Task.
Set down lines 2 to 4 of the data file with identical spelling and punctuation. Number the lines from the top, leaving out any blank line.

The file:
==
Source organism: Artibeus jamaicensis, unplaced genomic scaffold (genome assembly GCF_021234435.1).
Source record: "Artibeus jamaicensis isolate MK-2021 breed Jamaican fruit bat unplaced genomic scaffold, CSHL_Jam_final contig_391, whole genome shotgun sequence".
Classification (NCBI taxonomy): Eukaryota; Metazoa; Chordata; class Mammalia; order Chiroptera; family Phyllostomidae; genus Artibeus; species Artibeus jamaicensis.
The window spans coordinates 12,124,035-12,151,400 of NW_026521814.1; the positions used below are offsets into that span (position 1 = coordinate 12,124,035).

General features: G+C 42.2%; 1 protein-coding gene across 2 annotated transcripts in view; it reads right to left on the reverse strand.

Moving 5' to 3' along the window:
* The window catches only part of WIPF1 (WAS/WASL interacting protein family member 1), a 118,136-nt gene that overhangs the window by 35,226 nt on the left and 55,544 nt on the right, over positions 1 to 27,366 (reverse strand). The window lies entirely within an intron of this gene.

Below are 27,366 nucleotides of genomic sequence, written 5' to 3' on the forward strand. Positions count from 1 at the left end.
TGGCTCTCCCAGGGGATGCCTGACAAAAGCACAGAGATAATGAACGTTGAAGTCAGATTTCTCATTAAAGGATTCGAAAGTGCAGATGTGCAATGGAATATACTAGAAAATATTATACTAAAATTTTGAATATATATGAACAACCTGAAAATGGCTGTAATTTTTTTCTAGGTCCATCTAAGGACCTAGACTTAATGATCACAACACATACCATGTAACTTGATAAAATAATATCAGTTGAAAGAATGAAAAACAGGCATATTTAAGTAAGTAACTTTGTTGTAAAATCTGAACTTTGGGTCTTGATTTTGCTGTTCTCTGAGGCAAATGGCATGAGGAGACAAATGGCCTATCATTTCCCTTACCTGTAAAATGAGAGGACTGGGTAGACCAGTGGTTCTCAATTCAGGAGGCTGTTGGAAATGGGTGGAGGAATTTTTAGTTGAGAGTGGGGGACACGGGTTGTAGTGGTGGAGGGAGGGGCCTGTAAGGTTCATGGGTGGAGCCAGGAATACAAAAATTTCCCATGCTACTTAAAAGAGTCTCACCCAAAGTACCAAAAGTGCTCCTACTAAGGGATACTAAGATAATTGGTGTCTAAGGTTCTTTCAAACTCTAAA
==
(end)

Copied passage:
Source record: "Artibeus jamaicensis isolate MK-2021 breed Jamaican fruit bat unplaced genomic scaffold, CSHL_Jam_final contig_391, whole genome shotgun sequence".
Classification (NCBI taxonomy): Eukaryota; Metazoa; Chordata; class Mammalia; order Chiroptera; family Phyllostomidae; genus Artibeus; species Artibeus jamaicensis.
The window spans coordinates 12,124,035-12,151,400 of NW_026521814.1; the positions used below are offsets into that span (position 1 = coordinate 12,124,035).